With crude oil prices falling drastically in the past year, the cost benefits of switching to renewable energy has become less apparent. By natural extension, the price plunge and the perceived blow it would have on the renewable energy sector have left many investors questioning the viability of including the renewables industry within their portfolios. However, closer inspection of environmental policies, recent rises in global renewable energy adoption, and the actual competitive landscape of energy sources reveal that the future of the sector isn’t as bleak as it may seem. Here are four reasons why renewable energy won’t be going away anytime soon.
The Energy Landscape Isn’t Binary
Contrary to popular belief, oil is a small source of electricity generation worldwide. In fact, oil only has a share of 5 percent of global electricity generation, most of which is concentrated in regions such as the Middle East and the Caribbean where oil is used in generation. Nuclear, solar, wind, coal, and natural gas are all sources of electricity that have emerged in the past decade as serious competitors for market share.
The world, then, is not as dependent on oil prices as it was a few decades ago, and crude oil is a direct competitor to renewables in only a small segment of the total market. While crude oil is primarily used for transportation, very little of it is actually used for power. Renewables, on the other hand, are primarily used to generate electricity. The two sources are used for different applications, and competition between the two is not as direct or prominent as many perceive it to be.
Investments in Renewables Are Rising
After two years of decline, global investment in renewable energy was $270.2 billion in 2014, a 17% increase from the previous year. Aggressive renewables policies in established economies such as China and Japan have spurred the countries to invest significantly in offshore wind projects as well as experience a surge in solar installations. Additionally, energy importing countries are viewing the adoption of renewables as an effective way to diversify away energy price risk as well as ensure steady supplies. The industry has also continued to penetrate new markets in developing countries – up 36% from 2013 and increasing at a faster pace than the developed world.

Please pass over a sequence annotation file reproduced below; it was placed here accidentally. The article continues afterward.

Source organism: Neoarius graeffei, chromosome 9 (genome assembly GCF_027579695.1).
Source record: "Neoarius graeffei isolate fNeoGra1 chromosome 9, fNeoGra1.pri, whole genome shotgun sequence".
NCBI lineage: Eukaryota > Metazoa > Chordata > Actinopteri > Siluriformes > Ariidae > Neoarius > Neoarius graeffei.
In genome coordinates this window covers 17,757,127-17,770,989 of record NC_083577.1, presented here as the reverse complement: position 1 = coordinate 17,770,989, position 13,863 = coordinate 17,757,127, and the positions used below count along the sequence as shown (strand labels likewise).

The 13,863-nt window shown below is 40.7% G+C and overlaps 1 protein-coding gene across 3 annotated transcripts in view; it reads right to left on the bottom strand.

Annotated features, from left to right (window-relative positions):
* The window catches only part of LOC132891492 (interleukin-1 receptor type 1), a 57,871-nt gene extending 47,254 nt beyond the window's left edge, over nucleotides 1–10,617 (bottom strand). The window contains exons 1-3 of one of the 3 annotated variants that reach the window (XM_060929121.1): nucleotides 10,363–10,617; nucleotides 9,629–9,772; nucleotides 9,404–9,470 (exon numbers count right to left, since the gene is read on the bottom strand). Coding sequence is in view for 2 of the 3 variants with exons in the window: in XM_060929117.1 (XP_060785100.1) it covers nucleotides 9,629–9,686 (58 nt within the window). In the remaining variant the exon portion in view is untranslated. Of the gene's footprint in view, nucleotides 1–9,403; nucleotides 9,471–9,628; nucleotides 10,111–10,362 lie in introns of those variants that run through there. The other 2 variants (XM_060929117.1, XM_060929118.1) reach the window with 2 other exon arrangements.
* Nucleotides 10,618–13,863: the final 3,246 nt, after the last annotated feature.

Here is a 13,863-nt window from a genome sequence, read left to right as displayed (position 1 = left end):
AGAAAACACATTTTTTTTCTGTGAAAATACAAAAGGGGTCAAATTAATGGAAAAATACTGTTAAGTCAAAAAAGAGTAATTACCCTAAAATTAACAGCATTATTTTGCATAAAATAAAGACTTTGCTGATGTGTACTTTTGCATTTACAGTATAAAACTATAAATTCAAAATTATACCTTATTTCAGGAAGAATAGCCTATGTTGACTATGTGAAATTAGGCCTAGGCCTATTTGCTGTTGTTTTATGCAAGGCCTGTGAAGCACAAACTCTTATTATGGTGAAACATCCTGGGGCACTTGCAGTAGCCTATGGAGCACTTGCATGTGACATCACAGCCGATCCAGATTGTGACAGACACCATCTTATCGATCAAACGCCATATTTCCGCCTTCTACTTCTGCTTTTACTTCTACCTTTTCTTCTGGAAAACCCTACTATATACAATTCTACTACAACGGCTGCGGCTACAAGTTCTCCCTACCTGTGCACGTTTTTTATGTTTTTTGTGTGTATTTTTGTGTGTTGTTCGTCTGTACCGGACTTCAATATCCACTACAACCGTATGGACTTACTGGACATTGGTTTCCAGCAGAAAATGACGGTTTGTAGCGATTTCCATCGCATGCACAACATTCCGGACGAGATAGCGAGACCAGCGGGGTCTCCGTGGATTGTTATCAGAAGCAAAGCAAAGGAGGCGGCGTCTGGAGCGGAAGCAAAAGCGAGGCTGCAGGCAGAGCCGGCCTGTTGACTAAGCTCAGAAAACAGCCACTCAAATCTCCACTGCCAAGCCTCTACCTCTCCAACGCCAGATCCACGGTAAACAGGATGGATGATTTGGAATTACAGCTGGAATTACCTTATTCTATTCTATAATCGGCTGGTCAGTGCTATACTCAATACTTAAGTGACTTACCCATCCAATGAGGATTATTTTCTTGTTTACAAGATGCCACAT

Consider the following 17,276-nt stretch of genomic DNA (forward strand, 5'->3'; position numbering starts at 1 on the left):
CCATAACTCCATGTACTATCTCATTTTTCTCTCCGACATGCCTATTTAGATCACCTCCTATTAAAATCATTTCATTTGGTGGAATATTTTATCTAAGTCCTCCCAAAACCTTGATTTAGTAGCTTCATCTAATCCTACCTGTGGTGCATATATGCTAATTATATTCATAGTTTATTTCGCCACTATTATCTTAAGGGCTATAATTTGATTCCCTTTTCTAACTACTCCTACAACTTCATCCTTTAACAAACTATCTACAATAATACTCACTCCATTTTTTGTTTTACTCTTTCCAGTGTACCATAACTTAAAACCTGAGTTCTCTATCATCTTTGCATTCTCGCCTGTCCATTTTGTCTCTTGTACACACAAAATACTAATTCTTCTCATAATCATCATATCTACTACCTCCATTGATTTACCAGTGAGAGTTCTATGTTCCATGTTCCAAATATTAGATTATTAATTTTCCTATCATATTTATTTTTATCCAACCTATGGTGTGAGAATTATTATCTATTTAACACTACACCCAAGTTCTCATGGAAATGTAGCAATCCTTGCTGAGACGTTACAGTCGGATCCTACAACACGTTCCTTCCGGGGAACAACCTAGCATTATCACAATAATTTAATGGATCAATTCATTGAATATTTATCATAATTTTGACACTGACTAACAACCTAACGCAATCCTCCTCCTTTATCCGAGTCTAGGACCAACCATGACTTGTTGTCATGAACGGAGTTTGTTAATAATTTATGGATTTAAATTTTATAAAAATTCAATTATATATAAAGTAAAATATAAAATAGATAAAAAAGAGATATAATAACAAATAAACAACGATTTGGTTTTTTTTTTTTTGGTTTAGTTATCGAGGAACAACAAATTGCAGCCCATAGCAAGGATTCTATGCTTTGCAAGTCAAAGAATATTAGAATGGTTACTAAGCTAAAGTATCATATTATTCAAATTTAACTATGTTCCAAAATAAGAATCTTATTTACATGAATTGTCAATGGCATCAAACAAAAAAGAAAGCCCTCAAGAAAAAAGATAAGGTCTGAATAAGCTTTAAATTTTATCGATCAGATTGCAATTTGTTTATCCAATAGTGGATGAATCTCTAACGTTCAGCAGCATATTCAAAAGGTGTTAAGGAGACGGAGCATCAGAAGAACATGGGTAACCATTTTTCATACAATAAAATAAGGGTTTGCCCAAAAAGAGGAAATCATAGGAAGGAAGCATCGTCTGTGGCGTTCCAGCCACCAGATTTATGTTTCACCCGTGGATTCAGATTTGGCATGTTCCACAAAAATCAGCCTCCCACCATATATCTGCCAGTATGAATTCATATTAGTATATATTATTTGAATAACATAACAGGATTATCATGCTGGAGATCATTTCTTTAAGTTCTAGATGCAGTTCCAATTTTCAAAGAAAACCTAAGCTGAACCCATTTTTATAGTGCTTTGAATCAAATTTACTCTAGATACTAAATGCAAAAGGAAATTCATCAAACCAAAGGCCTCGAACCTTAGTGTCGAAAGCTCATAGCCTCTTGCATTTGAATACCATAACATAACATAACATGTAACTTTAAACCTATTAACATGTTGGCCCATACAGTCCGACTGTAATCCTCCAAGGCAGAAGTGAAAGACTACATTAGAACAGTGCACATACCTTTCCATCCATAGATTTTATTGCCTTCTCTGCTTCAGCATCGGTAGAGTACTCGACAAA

Renewable Energy Costs Are Going Down
The cost of residential and commercial photovoltaic systems has been steadily falling in recent years, and McKinsey projects that solar will be competitive with conventional fuels in the U.S. in as soon as five years. Solar PV projects stand to be even more cost-friendly with tax-advantaged returns and subsidies. New technologies, less expensive materials, and greater efficiency have all contributed to the falling costs of renewable energies, and the likelihood of future cost-cutting advances is high.
Economics Is Only One Factor of Many
Rising oil prices in the 1970’s were primary considerations for policies and fuel economy targets promoting renewable energy. While economic drivers may have induced the push for energy diversification in the past, it’s clear that this is no longer the case. Environmental concerns related to climate change and the protection of natural resources have entered the collective conscious of people and governments across the globe. As mentioned previously, the increase in investments in renewable energy in China and Japan can be largely attributed to the two countries’ renewables policies. In the U.S., the Obama administration has outlined energy priorities and is seeking tougher standards for companies extracting oil, gas, and coal on taxpayer-owned land. Helping Americans get better returns both financially and environmentally were cited as the primary impetus of these policy initiatives.
The impact of plummeting oil prices on the renewables sector is not as definite and clear-cut as it may seem. Market dynamics between oil and renewable energy are vastly different from what it was in the past. While falling oil prices reflect a momentary shift in costs, investments in renewable energy are often long-term projects as is often the case with many illiquid alternative investments. The ever-evolving energy landscape and increasing investments in renewable energy indicate that the sector is thriving and may in fact continue this trajectory of growth. Net Zero Enterprises featured on the DarcMatter platform is an example of a renewable energy project, for more info visit their profile.
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